A string of depressions and associated weather fronts sweeping in off the Atlantic have given us three inches of much-needed rain. The accompanying winds damaged three polytunnels, and ravaged delicate crops of pumpkin and squash, but we are not complaining; seeing struggling, newly planted crops revive after a good drink, standing up and extending their roots into the warm, moist soil, makes the damage a minor detail.
The rain has brought an inevitable flush of weeds. Provided we get the timing right, for the more vigorous crops like cabbage we can cultivate between the rows with various weeding machinery: scuffles, brush hoes, finger tines, discs and ridging bodies. With the right conditions, it is possible to throw enough soil into the rows to bury emerging weeds without smothering the crop, thereby achieving almost complete weed control without any hand work. Success is down to strong plants, good timing, and obsessive attention to detail.
For the last few days, Jaap, a visiting Dutch agriculture student whose family farm the billiard-table-flat, stoneless polders north of Amsterdam, has been steering the brush hoe (with rotating, flexible brushes that nimbly uproot weeds as it rolls). Watching him bumping along on our precipitous slopes, with the machine bouncing around the slate and granite stones that litter our fields, I suspect he thinks we are insane. Perhaps it is time to invest in a stone-picking machine – though it feels wrong to part our soil from the stones that will eventually weather into the soil of future generations.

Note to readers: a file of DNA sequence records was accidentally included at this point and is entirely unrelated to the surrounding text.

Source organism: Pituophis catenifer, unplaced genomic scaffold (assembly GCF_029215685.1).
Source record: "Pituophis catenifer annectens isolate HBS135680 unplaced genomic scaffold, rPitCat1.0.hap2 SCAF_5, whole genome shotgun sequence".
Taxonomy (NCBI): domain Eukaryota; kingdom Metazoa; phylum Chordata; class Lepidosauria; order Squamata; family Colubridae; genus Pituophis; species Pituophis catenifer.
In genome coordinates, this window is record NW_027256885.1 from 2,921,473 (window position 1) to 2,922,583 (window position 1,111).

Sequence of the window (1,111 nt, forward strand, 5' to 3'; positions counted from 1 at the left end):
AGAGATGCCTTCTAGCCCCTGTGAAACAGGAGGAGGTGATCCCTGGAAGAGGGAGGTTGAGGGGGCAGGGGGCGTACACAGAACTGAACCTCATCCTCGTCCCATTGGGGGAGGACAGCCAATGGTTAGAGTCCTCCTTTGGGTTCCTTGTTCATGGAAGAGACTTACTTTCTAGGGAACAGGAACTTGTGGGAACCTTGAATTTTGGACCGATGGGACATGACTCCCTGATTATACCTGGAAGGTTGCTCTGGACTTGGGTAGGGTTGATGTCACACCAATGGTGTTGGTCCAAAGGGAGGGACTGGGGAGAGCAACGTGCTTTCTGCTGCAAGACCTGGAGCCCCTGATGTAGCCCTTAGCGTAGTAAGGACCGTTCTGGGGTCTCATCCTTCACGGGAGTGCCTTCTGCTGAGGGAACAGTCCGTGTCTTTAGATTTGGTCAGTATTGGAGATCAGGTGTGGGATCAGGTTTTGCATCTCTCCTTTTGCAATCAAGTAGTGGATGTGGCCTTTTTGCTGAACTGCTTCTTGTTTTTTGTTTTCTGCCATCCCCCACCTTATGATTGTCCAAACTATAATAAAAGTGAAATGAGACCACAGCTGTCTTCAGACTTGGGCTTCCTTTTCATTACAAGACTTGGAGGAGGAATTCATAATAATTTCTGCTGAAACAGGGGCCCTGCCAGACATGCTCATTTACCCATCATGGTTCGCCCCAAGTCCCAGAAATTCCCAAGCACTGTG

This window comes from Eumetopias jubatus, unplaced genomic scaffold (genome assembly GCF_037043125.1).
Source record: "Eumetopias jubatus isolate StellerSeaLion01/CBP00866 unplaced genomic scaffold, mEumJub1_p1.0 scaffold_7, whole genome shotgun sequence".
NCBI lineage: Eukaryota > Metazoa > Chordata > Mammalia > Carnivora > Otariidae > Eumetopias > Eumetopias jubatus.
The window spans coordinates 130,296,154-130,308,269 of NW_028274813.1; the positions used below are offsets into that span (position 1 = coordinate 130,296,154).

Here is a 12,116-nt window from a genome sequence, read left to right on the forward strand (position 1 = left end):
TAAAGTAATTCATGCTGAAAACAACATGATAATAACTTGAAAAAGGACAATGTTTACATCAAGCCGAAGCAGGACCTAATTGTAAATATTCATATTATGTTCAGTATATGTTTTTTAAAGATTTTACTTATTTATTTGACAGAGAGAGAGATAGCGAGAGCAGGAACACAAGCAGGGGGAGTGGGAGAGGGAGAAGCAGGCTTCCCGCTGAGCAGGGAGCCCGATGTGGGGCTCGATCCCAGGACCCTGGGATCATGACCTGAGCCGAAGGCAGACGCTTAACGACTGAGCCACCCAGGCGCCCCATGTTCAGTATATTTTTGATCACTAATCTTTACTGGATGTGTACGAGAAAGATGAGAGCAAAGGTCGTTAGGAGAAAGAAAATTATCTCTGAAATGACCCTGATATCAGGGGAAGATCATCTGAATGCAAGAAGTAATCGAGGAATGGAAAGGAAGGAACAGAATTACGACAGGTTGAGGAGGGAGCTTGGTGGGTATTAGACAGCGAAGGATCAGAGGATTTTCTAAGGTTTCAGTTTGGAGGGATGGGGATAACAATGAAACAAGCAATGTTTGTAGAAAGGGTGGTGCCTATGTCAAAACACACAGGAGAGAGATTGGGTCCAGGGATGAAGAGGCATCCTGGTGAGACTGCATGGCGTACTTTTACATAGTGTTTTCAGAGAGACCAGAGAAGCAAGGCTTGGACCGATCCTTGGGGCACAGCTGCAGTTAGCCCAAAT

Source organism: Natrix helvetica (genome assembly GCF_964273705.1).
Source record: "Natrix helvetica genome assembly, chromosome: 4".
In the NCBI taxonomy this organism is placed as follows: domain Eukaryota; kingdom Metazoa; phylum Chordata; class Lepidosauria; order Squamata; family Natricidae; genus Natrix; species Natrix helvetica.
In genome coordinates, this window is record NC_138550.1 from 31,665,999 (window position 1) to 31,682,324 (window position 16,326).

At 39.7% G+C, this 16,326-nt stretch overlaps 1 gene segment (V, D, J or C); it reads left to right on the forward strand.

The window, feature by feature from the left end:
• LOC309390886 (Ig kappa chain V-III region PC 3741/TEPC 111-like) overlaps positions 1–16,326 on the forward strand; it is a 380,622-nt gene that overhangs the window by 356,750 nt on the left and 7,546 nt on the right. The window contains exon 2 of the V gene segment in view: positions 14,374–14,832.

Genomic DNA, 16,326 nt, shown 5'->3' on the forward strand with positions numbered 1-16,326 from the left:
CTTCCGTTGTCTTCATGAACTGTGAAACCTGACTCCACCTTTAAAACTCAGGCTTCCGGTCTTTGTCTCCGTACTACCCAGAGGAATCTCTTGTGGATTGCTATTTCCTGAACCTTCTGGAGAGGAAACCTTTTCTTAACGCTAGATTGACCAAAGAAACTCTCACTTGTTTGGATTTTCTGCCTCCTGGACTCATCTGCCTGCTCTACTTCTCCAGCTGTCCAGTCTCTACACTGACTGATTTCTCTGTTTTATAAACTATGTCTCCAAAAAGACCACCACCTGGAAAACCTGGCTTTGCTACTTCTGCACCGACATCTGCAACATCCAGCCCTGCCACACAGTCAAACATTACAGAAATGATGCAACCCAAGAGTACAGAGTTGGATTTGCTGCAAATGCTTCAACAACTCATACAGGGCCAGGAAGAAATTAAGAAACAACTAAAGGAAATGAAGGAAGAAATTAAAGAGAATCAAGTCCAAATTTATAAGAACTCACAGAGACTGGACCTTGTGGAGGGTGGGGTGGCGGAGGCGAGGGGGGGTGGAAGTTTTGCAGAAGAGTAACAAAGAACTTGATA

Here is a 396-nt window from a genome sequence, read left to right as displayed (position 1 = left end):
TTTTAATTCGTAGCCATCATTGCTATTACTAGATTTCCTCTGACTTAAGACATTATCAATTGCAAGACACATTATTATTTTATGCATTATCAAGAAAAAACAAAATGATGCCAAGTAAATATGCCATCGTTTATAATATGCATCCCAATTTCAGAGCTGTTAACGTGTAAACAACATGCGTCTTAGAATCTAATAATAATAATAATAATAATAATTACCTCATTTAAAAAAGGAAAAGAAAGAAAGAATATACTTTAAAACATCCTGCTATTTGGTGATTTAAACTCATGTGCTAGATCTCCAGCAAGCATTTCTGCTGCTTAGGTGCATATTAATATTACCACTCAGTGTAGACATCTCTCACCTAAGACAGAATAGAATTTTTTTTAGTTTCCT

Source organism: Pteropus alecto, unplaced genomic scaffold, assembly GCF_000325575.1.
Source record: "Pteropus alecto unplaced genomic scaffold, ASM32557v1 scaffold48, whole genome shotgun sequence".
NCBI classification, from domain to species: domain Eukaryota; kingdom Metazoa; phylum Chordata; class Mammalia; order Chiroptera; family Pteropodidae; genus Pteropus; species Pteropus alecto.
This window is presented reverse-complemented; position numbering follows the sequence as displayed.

Another visitor, Timothy Njakasi, an old friend from Uganda, thinks we should use the stones to build terraces as he has on his farm; it would be beautiful, but while only 0.7 per cent of the UK’s GDP goes to farmers, the Herculean effort would certainly bankrupt us. Something must be wrong with a market where food is too cheap to warrant looking after the soil it comes from.
Despite the stones, slopes and lack of tropical sunshine, the thing that both Jaap and Timothy admire about Riverford is the close relationship with you, our customers. When we sow a seed, we know that the cabbage, lettuce or leek, if halfway decent, will be sold for the pre-agreed price; a luxury very few first or third world farmers enjoy.